“I.T. is here. I.T. is here to fix your problem.”
That’s the greeting staff members receive at Catholic Charities of the Archdiocese of Washington (CCADW) when Joseph Jackson arrives at their work stations.
Jackson, who was diagnosed with Asperger’s Syndrome at age 3 (he’s 28 now), is one of CCADW’s I.T. technicians, and his typical workday is busy with responding to the staff’s technology woes.
“Here’s the rundown of what I do,” Jackson said. “My job is basically helping employees whenever they have problems with their computers, also their phones and printers. Like, for example, they can’t log in or their computers are running slow, they can’t print, or they need a voicemail password reset, and so forth.”
Jackson loves his job at CCADW, and although he understands that having Asperger’s Syndrome brings attention his way, he does not seek it out. “People like to see me as a special kind of being,” Jackson said, “but me, I just want to be an average man with an average job and an average life. I don’t want to be too special; just a normal guy. Nothing else.”
Monsignor John Enzler, president and CEO of CCADW, sees Jackson’s contribution to the agency in the wider context of the Catholic faith. While he appreciates Jackson’s wish to be a normal guy, the truth is that Jackson and every other employee at CCADW has a special God-given gift to offer the world.
“All of us have different abilities,” Enzler said. “Recognizing that can be a kind of leaven that reminds us that the job is important, but the most important thing is how we work together and make a difference for others.”
As a Catholic organization, CCADW is motivated by the gospel message of Jesus and guided by Catholic social and moral teaching. While not everyone who works at the agency is Catholic, everyone is expected to be faithful to all the things Jesus taught. This means receiving anyone – Catholic or not – who comes for help as one would receive Jesus, and it includes treating fellow workers with the same respect.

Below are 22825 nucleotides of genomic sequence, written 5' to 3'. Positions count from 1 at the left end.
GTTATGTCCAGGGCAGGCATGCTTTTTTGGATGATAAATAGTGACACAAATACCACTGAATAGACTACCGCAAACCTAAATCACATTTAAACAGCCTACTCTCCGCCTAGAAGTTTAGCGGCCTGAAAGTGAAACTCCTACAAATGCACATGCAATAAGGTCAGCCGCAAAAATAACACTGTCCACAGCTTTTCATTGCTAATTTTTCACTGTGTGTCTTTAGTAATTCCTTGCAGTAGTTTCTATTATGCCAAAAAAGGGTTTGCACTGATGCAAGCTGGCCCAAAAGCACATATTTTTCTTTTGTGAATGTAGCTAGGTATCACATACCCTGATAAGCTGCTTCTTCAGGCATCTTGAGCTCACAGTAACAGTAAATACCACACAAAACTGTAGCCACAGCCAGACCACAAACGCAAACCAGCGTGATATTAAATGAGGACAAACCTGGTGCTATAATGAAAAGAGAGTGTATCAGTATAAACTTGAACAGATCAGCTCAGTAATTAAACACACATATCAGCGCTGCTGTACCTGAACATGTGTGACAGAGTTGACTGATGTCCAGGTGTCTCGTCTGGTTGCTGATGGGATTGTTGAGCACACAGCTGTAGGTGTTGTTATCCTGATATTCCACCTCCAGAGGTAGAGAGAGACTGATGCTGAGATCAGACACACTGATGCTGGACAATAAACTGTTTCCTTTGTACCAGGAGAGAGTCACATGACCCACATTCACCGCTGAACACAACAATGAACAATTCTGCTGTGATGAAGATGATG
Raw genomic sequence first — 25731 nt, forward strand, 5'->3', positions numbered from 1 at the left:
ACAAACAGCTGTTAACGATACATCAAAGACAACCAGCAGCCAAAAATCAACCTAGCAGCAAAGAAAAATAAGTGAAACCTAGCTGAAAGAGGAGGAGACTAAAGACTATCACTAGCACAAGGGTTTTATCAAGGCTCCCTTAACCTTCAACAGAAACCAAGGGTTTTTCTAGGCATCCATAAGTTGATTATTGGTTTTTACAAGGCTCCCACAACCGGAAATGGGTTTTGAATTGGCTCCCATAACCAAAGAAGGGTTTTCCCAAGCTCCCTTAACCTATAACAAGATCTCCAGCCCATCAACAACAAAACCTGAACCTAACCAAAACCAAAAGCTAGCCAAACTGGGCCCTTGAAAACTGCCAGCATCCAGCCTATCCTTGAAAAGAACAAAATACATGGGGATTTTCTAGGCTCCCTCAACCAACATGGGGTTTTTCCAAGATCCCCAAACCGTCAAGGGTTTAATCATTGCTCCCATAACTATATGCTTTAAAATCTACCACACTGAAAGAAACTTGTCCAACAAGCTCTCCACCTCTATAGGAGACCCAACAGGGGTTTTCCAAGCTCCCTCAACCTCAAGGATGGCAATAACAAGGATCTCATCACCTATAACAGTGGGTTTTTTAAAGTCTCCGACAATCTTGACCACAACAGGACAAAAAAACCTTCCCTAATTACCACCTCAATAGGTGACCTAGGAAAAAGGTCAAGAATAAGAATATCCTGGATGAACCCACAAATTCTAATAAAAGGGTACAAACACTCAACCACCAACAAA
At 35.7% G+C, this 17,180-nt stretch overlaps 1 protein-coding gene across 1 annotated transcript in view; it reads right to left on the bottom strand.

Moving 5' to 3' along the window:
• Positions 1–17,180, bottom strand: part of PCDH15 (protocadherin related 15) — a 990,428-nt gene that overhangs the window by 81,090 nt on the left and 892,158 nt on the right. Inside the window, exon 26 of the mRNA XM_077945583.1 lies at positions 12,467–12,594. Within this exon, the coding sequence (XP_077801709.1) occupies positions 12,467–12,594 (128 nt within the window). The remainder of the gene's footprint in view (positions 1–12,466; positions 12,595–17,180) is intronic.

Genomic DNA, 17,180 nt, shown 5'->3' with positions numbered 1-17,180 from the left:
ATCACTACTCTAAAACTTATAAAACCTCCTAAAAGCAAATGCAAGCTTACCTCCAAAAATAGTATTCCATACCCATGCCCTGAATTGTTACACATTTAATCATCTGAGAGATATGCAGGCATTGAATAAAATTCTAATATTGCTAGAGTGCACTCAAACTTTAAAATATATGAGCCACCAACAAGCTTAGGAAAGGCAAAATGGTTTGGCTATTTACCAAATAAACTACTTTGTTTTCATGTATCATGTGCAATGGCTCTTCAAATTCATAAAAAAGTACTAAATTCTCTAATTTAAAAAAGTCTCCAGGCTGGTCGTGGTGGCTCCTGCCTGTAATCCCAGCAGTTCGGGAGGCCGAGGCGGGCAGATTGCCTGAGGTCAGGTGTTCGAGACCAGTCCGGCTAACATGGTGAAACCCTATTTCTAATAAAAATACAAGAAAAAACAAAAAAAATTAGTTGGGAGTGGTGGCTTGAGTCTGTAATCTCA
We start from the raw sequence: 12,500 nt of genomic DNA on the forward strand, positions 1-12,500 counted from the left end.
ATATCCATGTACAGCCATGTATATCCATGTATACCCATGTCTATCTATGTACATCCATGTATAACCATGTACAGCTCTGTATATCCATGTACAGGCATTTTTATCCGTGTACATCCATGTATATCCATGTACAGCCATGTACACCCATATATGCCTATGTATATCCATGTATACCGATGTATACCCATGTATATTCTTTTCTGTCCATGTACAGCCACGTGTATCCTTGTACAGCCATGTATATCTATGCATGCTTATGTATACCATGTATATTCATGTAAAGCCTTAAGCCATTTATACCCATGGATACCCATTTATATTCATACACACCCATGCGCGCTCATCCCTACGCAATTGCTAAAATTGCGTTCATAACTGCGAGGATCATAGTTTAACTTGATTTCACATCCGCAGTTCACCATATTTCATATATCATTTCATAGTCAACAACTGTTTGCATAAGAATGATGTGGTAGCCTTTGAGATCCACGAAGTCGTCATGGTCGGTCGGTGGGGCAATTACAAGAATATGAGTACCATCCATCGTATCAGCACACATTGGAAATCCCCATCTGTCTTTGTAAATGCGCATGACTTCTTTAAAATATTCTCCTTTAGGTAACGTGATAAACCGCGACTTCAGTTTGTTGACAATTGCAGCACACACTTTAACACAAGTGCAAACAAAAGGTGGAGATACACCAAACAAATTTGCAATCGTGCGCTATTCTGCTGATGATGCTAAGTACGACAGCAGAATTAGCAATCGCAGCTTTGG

Hiring Jackson and being open to the special gifts he can share is right in line with Catholic values, and Enzler encourages other employers to consider the talents and abilities of each individual seeking a job: “If people are willing to take a look, to see what possible skill, what possible value, what possible assistance someone who has developmental differences can add, then they’ll find that there are a lot of things individuals can do if they just give them a chance.”
Jackson has been accepted by the entire staff at CCADW, and he sees himself as part of the team and working to fulfill CCADW’s mission.
“He is loved throughout the whole agency,” Enzler said, “because he’s funny and he’s good and he’s competent and he’s got a wonderful personality, and he really is a value added for us. And I think he knows that what he does is making the work of Catholic Charities move more smoothly. And he understands, I think, that if you have a little bit of a difference in development or whatever, it doesn’t stop you from participating and helping others. And he does that so well.”
And it turns out that Jackson knows a lot more than how he fits in with the agency. When asked what Catholic Charities means to him, Jackson said:
“It means that we’re giving people a lot of hope in their lives: all those people who are homeless, lacking in money and all that other stuff, facing big life problems. We’re placing a light of hope inside their hearts. That’s what I believe Catholic Charities is about.”
That’s pretty special.
[Joseph Jackson is the son of Ron Jackson, senior director of government affairs at Catholic Charities USA.]